Posted by: Carel | October 4, 2007

Patrick Lencioni – The three signs of a Miserable job

Pat said that this was the first time that he will give this keynote on his new book: “The Three signs of a Miserable Job.” He is also the author of “The 5 dysfunctions of a team”.

I think work is under-focused on in our lives. Work is thought of that other thing we do. Popular TV shows don’t show people working. People on Dirty Jobs seem happy with their jobs. This is amazing because they have bad jobs. CEO, execs, football players are unhappy. Is your job fulfilling? Misery at work is universal – clock watching, Sunday night blues, ahhh I have to go to work tomorrow.

People need to be reminded more than being instructed. – Samuel Jackson

The 3 signs of a Miserable job

  1. Anonymity – All humans have a need to be known. If we feel anonymous we don’t feel appreciated. Managers should care about their people. We have to life coach the people who work for us. Why aren’t we all doing it? We’re too busy. Interest needs to be genuine. [The handouts read, accountability instead of anonymity — funny…]
  2. Irrelevance – You make a difference in some one else’s life. As managers tell people how they make a difference.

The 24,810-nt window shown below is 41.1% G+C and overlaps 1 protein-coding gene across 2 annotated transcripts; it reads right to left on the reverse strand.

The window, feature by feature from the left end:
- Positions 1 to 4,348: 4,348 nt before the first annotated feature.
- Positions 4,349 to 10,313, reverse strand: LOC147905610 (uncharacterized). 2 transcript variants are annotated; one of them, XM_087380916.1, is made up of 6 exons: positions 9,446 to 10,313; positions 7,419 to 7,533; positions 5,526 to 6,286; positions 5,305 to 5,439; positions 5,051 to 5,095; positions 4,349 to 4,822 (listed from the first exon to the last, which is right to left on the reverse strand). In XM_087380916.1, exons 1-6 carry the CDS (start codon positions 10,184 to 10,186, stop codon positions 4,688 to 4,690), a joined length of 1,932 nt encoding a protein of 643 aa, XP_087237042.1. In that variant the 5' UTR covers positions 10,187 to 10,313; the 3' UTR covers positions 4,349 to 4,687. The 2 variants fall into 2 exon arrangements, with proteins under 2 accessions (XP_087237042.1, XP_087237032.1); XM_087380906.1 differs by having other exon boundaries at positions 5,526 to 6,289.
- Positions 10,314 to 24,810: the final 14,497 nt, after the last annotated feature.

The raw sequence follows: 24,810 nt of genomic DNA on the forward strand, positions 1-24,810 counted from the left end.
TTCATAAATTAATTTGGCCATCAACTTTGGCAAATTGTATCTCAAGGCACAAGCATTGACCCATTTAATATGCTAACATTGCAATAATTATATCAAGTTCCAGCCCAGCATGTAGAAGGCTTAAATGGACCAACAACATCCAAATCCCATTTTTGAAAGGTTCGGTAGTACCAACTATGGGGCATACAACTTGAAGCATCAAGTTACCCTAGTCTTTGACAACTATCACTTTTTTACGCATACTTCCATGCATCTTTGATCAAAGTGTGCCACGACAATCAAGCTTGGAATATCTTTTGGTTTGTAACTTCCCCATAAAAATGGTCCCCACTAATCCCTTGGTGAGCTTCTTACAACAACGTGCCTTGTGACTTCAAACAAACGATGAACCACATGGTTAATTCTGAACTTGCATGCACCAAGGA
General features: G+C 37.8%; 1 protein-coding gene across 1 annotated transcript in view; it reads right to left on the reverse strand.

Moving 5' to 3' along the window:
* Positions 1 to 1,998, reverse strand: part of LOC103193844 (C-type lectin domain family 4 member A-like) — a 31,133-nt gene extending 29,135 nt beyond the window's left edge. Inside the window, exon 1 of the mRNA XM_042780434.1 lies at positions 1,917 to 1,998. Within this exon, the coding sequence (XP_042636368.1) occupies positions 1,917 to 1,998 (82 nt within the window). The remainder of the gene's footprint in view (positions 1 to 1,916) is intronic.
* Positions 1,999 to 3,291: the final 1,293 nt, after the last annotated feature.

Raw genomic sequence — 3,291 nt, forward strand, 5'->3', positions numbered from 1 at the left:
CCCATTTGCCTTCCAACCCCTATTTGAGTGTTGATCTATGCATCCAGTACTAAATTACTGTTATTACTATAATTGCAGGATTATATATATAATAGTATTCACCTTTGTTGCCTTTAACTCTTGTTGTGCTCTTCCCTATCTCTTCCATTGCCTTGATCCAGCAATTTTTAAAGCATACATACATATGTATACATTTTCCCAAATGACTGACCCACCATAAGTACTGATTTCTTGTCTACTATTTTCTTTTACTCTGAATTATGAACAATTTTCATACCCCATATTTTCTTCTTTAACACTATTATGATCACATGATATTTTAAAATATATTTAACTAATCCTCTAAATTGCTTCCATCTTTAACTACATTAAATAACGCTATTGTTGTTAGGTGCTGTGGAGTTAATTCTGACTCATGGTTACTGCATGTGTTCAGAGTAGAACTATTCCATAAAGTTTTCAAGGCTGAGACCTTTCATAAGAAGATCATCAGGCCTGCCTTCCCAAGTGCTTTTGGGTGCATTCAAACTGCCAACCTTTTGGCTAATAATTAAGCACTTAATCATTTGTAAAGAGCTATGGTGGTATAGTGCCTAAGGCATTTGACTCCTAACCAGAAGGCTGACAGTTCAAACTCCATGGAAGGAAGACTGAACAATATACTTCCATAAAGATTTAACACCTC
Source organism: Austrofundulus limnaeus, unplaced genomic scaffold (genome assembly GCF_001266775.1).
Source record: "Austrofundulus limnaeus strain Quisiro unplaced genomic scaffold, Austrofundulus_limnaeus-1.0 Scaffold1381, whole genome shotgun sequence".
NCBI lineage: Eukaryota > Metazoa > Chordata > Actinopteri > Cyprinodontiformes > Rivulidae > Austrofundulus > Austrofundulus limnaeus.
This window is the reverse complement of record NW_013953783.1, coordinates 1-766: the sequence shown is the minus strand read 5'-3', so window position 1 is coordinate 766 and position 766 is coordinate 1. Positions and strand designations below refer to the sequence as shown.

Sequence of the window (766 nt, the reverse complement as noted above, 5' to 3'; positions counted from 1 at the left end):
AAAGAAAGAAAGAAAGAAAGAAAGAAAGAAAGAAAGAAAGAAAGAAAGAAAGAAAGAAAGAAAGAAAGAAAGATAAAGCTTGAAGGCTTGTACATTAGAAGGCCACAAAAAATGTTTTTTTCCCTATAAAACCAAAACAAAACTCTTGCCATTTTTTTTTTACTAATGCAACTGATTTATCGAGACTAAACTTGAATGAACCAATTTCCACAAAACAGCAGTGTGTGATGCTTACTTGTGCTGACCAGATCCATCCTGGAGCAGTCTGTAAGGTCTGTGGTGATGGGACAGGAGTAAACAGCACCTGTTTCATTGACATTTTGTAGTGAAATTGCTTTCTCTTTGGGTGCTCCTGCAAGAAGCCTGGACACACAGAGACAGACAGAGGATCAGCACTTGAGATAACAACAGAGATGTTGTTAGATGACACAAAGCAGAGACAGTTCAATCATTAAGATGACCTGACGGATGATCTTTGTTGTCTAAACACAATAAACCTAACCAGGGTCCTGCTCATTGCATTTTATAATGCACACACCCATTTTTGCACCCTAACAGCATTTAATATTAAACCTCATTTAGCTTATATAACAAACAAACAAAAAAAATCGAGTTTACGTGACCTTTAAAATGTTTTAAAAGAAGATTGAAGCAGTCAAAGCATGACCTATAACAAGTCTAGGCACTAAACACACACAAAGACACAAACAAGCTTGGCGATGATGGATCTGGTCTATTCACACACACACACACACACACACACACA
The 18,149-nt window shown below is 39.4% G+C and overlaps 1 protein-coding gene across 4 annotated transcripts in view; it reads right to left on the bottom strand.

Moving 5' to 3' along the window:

3. Immeasurement – Measure for themselves why they’re doing what they are doing. Salespeople like their jobs because they know where they stand. We all have a need to measure. This is what I do, and this is how well I’m doing.

Someday I what to retire. Don’t wait until you retire to start your ministry. The way you treat your people will influence the people around them. Management is ministry!

Pat’s final comment: Work becomes a great source of fulfillment and ministry.

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Responses

  1. Chris Busby in his foreword to Molly Scott Cato’s book, Seven Myths About Work, says, “I would like to see people refusing to work in any job they felt was wrong. I would like to see work-dodgers: honourable and brave people who refuse to continue to feed this monstrous culture.” Creative and comfortable unemployment is more rewarding than a miserable job.

  2. Hi Herman, thanks for the comment. I’ll have to add Cato’s book to my reading list. Keep on reading and posting interesting comments.


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